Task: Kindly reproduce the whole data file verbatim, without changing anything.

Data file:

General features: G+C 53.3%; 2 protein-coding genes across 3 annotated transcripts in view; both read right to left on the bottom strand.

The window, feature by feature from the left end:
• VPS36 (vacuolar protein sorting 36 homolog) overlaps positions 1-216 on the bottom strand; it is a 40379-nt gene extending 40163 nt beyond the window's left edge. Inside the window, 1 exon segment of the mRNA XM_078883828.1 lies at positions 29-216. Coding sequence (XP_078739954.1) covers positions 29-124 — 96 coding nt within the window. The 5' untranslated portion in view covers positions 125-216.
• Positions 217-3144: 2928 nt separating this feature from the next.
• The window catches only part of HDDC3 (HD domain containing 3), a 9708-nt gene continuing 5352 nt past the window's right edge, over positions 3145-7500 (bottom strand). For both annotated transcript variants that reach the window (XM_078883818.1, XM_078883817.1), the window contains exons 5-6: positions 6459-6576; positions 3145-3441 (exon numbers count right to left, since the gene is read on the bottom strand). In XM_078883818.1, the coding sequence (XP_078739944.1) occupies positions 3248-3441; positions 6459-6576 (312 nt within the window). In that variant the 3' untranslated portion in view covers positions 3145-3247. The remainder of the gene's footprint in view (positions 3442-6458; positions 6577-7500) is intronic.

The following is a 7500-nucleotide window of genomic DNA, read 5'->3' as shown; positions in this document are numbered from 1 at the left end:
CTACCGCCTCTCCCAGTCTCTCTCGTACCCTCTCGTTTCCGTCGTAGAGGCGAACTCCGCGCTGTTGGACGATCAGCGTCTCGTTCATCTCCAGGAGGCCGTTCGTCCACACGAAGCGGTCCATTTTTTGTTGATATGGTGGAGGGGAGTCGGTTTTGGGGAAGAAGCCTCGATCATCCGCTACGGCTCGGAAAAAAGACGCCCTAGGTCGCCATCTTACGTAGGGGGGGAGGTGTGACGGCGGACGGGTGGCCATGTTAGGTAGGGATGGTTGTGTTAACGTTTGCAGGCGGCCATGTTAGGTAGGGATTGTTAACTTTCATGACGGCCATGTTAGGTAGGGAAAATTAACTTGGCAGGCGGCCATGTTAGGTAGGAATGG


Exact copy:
General features: G+C 53.3%; 2 protein-coding genes across 3 annotated transcripts in view; both read right to left on the bottom strand.

The window, feature by feature from the left end:
• VPS36 (vacuolar protein sorting 36 homolog) overlaps positions 1-216 on the bottom strand; it is a 40379-nt gene extending 40163 nt beyond the window's left edge. Inside the window, 1 exon segment of the mRNA XM_078883828.1 lies at positions 29-216. Coding sequence (XP_078739954.1) covers positions 29-124 — 96 coding nt within the window. The 5' untranslated portion in view covers positions 125-216.
• Positions 217-3144: 2928 nt separating this feature from the next.
• The window catches only part of HDDC3 (HD domain containing 3), a 9708-nt gene continuing 5352 nt past the window's right edge, over positions 3145-7500 (bottom strand). For both annotated transcript variants that reach the window (XM_078883818.1, XM_078883817.1), the window contains exons 5-6: positions 6459-6576; positions 3145-3441 (exon numbers count right to left, since the gene is read on the bottom strand). In XM_078883818.1, the coding sequence (XP_078739944.1) occupies positions 3248-3441; positions 6459-6576 (312 nt within the window). In that variant the 3' untranslated portion in view covers positions 3145-3247. The remainder of the gene's footprint in view (positions 3442-6458; positions 6577-7500) is intronic.

The following is a 7500-nucleotide window of genomic DNA, read 5'->3' as shown; positions in this document are numbered from 1 at the left end:
CTACCGCCTCTCCCAGTCTCTCTCGTACCCTCTCGTTTCCGTCGTAGAGGCGAACTCCGCGCTGTTGGACGATCAGCGTCTCGTTCATCTCCAGGAGGCCGTTCGTCCACACGAAGCGGTCCATTTTTTGTTGATATGGTGGAGGGGAGTCGGTTTTGGGGAAGAAGCCTCGATCATCCGCTACGGCTCGGAAAAAAGACGCCCTAGGTCGCCATCTTACGTAGGGGGGGAGGTGTGACGGCGGACGGGTGGCCATGTTAGGTAGGGATGGTTGTGTTAACGTTTGCAGGCGGCCATGTTAGGTAGGGATTGTTAACTTTCATGACGGCCATGTTAGGTAGGGAAAATTAACTTGGCAGGCGGCCATGTTAGGTAGGAATGG